“I... I love you, Jack.” he whispered.
Jack frowned and looked him dead in the eye. “Don't you do that... Don't you say your goodbyes.” he shook his head. “Not yet, do you understand me?”
“I'm so cold...”
“Listen, Hamish...” he paused. “You're gonna get out of here. You're going to go on... and hugh- you're gonna have lots of children, you're gonna watch them grow, you're gonna die an old, old man... safe and warm in his bed. Not here. Not this night. Not like this... you understand me?”
“Lots of... huh- lots of children?” Hiccup smiled unevenly as he shivered. “I uh... I thought we established tha... that...”
“You'll find a way.” Jack smiled as he fondly rubbed Hiccup's cold hand. “You'll find a way.”
The American pulled himself closer. “Winning that ticket, Hic, was the best thing that happened to me. It brought me to you.” his face broke out into the widest smile he could muster. “And I'm thankful for that. I'm thankful...” he pulled his right hand up and placed it atop his left, which still held the hand of the man he loved. “You must... You must... You must do me this honour. You must promise me, that you'll survive. That... you won't give up... no matter what happens... no matter how... hopeless... Promise me, now, Hiccup.” the auburn-headed lad's heart ached at the sight of Jack. The American's outgoing confidence was stripped back, revealing a scared young man fighting with the uncertainty of his future. “And never let go of that promise.”
“I promise.” Hiccup nodded.
“Never let go...”
“I won't let go. I'll never let go.” Jack kissed Hiccup's hand as he shook, the cold water taking its toll.
An ocean of silent stars looked down as they drifted. There were no cries now, no calls for help. The only voice in Hiccup's ears was his own, whispering a joyful melody he'd once sung in what now felt like a lifetime ago.
“...'Come Josephine in my flying... machine... and it's up she goes... up she goes. Come Josephine in... my flying'...”
Something stirred his dulled senses and he turned his head, unsure if what had happened was real or just his imagination. In the distance to his right a ghostly light drifted across the water.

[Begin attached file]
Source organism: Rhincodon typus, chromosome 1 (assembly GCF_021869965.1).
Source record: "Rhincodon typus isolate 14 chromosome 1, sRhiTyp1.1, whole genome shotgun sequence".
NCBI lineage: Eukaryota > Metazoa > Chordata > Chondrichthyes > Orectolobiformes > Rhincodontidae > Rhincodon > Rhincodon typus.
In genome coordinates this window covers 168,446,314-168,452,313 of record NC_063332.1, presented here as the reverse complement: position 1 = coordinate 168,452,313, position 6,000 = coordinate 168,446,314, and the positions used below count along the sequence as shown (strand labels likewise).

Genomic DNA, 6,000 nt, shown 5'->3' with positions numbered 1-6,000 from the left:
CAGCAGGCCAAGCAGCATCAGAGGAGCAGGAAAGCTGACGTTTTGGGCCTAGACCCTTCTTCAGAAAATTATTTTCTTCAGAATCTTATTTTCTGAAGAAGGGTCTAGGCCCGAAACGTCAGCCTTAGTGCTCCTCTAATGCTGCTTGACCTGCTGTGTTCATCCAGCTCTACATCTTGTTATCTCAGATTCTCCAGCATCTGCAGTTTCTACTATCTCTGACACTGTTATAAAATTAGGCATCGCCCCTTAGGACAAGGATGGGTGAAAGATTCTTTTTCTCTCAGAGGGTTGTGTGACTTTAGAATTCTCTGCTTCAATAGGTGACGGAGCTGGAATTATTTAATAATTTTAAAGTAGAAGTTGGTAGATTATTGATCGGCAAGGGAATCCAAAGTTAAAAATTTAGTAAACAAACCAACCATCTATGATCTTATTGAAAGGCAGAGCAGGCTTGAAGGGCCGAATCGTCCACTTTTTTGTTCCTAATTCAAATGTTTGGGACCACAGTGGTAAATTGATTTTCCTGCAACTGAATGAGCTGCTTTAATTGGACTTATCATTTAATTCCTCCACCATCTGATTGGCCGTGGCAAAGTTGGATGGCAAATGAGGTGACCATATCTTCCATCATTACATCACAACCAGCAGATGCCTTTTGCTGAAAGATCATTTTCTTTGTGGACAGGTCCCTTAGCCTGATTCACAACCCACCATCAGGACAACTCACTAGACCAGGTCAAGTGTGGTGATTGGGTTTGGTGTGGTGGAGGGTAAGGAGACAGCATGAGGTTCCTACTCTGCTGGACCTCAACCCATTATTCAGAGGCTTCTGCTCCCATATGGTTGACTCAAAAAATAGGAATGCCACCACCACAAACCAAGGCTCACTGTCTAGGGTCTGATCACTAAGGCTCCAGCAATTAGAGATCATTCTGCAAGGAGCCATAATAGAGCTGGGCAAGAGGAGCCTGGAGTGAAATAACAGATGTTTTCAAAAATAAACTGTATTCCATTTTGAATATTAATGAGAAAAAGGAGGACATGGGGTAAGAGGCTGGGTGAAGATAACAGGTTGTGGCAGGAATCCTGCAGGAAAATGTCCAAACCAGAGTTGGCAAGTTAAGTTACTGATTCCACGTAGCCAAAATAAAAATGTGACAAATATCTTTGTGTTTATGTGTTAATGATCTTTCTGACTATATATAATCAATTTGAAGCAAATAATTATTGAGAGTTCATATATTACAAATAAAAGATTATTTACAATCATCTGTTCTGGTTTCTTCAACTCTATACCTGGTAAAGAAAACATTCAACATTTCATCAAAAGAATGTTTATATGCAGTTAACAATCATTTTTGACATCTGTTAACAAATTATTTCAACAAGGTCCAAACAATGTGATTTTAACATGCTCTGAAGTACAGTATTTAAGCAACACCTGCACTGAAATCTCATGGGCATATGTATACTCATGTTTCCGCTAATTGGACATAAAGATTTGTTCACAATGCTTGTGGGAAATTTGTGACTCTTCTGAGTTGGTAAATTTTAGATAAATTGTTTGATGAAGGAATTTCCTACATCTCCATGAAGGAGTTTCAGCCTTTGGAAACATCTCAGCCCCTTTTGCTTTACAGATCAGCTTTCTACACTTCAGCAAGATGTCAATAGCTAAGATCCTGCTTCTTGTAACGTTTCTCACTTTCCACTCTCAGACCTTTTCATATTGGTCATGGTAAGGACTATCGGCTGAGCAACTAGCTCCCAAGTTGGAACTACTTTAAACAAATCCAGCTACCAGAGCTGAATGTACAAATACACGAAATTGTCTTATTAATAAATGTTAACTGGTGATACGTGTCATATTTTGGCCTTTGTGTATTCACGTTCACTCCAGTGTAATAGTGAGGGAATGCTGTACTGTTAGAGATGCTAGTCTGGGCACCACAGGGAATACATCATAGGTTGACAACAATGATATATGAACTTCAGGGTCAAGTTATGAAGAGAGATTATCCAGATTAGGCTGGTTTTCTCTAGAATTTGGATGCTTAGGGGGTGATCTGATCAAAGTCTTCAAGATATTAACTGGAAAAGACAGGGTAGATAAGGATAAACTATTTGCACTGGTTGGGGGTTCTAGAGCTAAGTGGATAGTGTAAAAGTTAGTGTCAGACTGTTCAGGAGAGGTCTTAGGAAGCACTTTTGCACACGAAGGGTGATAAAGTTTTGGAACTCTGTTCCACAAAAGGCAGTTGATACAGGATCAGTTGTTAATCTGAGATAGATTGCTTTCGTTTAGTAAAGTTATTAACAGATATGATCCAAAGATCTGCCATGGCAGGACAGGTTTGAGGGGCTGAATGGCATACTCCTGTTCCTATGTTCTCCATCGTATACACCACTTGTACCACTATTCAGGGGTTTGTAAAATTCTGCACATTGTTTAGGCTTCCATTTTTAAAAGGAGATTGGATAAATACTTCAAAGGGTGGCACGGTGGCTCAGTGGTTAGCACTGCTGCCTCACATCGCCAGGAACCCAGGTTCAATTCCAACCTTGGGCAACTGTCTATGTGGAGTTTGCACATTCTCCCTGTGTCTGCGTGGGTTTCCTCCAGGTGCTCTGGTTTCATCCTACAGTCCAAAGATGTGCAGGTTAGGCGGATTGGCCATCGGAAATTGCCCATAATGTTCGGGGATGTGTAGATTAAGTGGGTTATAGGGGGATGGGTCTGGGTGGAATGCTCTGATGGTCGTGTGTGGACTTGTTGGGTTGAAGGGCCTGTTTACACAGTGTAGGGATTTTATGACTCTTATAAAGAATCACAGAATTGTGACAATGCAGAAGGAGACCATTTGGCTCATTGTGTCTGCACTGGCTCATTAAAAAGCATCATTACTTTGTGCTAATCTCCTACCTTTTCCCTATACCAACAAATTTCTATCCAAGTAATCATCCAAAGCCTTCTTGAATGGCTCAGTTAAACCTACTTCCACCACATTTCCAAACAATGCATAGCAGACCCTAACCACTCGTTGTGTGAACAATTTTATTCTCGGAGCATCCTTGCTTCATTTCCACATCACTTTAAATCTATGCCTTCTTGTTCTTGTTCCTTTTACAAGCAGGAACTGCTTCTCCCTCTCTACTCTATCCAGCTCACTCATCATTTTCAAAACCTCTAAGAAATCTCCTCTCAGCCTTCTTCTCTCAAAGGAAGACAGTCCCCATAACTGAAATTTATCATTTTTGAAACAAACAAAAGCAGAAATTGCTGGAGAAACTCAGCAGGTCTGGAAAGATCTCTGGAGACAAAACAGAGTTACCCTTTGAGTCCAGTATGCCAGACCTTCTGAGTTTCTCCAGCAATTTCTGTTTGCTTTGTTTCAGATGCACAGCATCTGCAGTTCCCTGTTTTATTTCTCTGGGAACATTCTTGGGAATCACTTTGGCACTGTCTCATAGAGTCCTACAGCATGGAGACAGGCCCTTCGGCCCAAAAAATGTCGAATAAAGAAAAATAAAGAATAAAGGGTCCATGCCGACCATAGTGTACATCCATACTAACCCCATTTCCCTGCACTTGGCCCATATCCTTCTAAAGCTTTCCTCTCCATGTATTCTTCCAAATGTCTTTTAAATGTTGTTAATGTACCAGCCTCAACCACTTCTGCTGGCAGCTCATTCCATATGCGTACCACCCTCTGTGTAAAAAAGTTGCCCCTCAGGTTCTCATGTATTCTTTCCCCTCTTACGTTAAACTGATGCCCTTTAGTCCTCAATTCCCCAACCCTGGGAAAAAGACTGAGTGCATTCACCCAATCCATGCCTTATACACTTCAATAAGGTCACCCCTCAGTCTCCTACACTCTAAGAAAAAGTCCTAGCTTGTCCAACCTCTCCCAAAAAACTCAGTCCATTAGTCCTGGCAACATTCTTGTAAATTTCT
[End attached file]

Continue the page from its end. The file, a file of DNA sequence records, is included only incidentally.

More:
“Can anyone here me?” the voice was faint and distorted, but it was real. The voice and light belonged to a man in a lifeboat which was drifting slowly across the sea of bodies.
Hiccup squeezed Jack's hand. “Jack?” the American didn't answer, causing the Scotsman to rub his other hand against Jack's freezing wrist. There was still no response from the man in the water, prompting Hiccup to turn over and face him. “Jack? Jack!” his speech was barely louder than a whisper, constrained by the cold muscles in his throat and voice box. His worry growing, he glanced over to the lifeboat, it was slipping away into the distance.
“Jack!” he was shaking the artist's arm now, trying desperately to wake him. “There's a boat! Jack!” a tear began to roll down the young man's cheek as the terrible realisation sank in. “Jack... there's a boat, Jack...”
His voice whimpered as he caressed Jack Overland's lifeless hand, a wave of emotions overwhelming him. The boat momentarily forgotten, he rested his head against Jack's frozen hand.
Jack's voice echoed in Hiccup's thoughts, reminding him of the promise he'd made. The Scotsman's eyes flashed open and focussed on the departing boat.
“Come back... Come back!” he groggily raised his head. “Come back! Come back!” it was no use, his voice was too quiet for the men in the lifeboat to hear.
“Hello! Can anyone hear me?” the voice called out loud and strong, a beacon of salvation.
The metal handcuff on the American's wrist thunked
loudly against the panel as the Scotsman pulled his right hand free from the vice-like grip of his lover's. Unsettled by the motion, Jack slid further into the water.
“I'll never let go, I promise.” Hiccup placed a sad kiss on Jack's right hand, before reluctantly letting it go.
His face serene, Jack Overland slipped beneath the surface of the Atlantic Ocean, dissolving into the black void which stretched on forever.
Hiccup fought back his raging emotions as he slid off of the panel, his body barely registering the wetness of the water or the cold of it as he abandoned his raft made of debris. He tried to swim, but his limbs were sluggish and stiff, moving awkwardly in their numbed state. He struggled to maintain a strained paddle as he approached the lifeless body of Chief Officer Wilde, still clung to the deck chair.
Hiccup's goal in sight, he gasped as the distance narrowed and reached out eagerly for the silver whistle in the dead man's mouth.
Perched on the deck chair, he pulled at the whistle and placed it to his lips. His first exhale delivered a quiet spluttered tweet